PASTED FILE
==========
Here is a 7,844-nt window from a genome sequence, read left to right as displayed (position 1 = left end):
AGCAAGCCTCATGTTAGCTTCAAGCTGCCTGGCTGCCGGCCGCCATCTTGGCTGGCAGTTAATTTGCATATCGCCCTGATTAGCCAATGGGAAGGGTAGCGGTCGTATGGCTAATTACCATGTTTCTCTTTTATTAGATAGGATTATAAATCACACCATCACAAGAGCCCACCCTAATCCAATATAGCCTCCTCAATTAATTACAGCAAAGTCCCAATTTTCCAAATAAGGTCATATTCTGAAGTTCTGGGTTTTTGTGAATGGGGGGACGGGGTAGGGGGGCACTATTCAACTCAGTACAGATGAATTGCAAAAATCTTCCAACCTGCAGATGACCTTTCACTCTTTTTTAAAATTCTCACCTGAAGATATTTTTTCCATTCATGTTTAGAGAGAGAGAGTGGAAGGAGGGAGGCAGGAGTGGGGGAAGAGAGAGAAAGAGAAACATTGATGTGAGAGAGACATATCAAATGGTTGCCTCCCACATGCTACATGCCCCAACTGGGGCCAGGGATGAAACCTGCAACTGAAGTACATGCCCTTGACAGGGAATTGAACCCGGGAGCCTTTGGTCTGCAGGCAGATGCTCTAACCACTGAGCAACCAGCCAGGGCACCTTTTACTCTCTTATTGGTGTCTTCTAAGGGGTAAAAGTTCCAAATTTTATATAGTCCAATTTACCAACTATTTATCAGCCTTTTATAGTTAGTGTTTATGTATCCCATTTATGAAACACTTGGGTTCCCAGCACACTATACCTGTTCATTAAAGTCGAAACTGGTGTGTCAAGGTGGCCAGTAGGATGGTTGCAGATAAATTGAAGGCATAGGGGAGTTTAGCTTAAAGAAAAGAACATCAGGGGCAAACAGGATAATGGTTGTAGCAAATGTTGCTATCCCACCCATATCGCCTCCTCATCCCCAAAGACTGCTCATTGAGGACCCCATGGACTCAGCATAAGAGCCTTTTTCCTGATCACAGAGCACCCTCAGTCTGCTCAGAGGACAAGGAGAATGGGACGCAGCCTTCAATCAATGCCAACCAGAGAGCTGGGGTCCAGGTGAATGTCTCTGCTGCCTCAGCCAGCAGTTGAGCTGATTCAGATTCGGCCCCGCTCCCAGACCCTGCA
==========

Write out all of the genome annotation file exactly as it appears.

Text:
Here is a 7,844-nt window from a genome sequence, read left to right as displayed (position 1 = left end):
AGCAAGCCTCATGTTAGCTTCAAGCTGCCTGGCTGCCGGCCGCCATCTTGGCTGGCAGTTAATTTGCATATCGCCCTGATTAGCCAATGGGAAGGGTAGCGGTCGTATGGCTAATTACCATGTTTCTCTTTTATTAGATAGGATTATAAATCACACCATCACAAGAGCCCACCCTAATCCAATATAGCCTCCTCAATTAATTACAGCAAAGTCCCAATTTTCCAAATAAGGTCATATTCTGAAGTTCTGGGTTTTTGTGAATGGGGGGACGGGGTAGGGGGGCACTATTCAACTCAGTACAGATGAATTGCAAAAATCTTCCAACCTGCAGATGACCTTTCACTCTTTTTTAAAATTCTCACCTGAAGATATTTTTTCCATTCATGTTTAGAGAGAGAGAGTGGAAGGAGGGAGGCAGGAGTGGGGGAAGAGAGAGAAAGAGAAACATTGATGTGAGAGAGACATATCAAATGGTTGCCTCCCACATGCTACATGCCCCAACTGGGGCCAGGGATGAAACCTGCAACTGAAGTACATGCCCTTGACAGGGAATTGAACCCGGGAGCCTTTGGTCTGCAGGCAGATGCTCTAACCACTGAGCAACCAGCCAGGGCACCTTTTACTCTCTTATTGGTGTCTTCTAAGGGGTAAAAGTTCCAAATTTTATATAGTCCAATTTACCAACTATTTATCAGCCTTTTATAGTTAGTGTTTATGTATCCCATTTATGAAACACTTGGGTTCCCAGCACACTATACCTGTTCATTAAAGTCGAAACTGGTGTGTCAAGGTGGCCAGTAGGATGGTTGCAGATAAATTGAAGGCATAGGGGAGTTTAGCTTAAAGAAAAGAACATCAGGGGCAAACAGGATAATGGTTGTAGCAAATGTTGCTATCCCACCCATATCGCCTCCTCATCCCCAAAGACTGCTCATTGAGGACCCCATGGACTCAGCATAAGAGCCTTTTTCCTGATCACAGAGCACCCTCAGTCTGCTCAGAGGACAAGGAGAATGGGACGCAGCCTTCAATCAATGCCAACCAGAGAGCTGGGGTCCAGGTGAATGTCTCTGCTGCCTCAGCCAGCAGTTGAGCTGATTCAGATTCGGCCCCGCTCCCAGACCCTGCA